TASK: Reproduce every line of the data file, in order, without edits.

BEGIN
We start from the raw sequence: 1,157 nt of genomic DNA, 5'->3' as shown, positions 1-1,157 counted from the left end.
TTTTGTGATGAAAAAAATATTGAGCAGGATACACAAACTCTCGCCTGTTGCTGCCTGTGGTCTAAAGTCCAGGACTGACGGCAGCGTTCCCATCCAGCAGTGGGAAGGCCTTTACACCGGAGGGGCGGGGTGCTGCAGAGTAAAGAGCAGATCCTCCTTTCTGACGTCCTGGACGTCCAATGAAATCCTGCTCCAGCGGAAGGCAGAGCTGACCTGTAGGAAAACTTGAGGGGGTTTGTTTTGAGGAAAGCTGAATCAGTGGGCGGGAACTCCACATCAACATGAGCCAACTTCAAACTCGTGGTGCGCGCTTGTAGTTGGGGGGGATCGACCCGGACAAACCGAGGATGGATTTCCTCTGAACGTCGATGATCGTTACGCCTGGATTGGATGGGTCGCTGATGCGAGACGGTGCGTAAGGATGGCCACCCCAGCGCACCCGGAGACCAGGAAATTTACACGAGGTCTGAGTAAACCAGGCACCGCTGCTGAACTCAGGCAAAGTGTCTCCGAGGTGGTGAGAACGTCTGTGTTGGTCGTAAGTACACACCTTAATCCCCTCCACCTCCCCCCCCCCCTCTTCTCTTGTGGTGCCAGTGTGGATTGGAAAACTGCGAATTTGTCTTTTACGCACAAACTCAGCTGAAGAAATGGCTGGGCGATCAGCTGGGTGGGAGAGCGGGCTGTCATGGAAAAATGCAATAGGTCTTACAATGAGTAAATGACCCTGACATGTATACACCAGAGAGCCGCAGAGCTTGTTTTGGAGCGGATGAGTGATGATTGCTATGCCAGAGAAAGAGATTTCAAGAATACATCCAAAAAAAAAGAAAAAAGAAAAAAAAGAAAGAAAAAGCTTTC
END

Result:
We start from the raw sequence: 1,157 nt of genomic DNA, 5'->3' as shown, positions 1-1,157 counted from the left end.
TTTTGTGATGAAAAAAATATTGAGCAGGATACACAAACTCTCGCCTGTTGCTGCCTGTGGTCTAAAGTCCAGGACTGACGGCAGCGTTCCCATCCAGCAGTGGGAAGGCCTTTACACCGGAGGGGCGGGGTGCTGCAGAGTAAAGAGCAGATCCTCCTTTCTGACGTCCTGGACGTCCAATGAAATCCTGCTCCAGCGGAAGGCAGAGCTGACCTGTAGGAAAACTTGAGGGGGTTTGTTTTGAGGAAAGCTGAATCAGTGGGCGGGAACTCCACATCAACATGAGCCAACTTCAAACTCGTGGTGCGCGCTTGTAGTTGGGGGGGATCGACCCGGACAAACCGAGGATGGATTTCCTCTGAACGTCGATGATCGTTACGCCTGGATTGGATGGGTCGCTGATGCGAGACGGTGCGTAAGGATGGCCACCCCAGCGCACCCGGAGACCAGGAAATTTACACGAGGTCTGAGTAAACCAGGCACCGCTGCTGAACTCAGGCAAAGTGTCTCCGAGGTGGTGAGAACGTCTGTGTTGGTCGTAAGTACACACCTTAATCCCCTCCACCTCCCCCCCCCCCTCTTCTCTTGTGGTGCCAGTGTGGATTGGAAAACTGCGAATTTGTCTTTTACGCACAAACTCAGCTGAAGAAATGGCTGGGCGATCAGCTGGGTGGGAGAGCGGGCTGTCATGGAAAAATGCAATAGGTCTTACAATGAGTAAATGACCCTGACATGTATACACCAGAGAGCCGCAGAGCTTGTTTTGGAGCGGATGAGTGATGATTGCTATGCCAGAGAAAGAGATTTCAAGAATACATCCAAAAAAAAAGAAAAAAGAAAAAAAAGAAAGAAAAAGCTTTC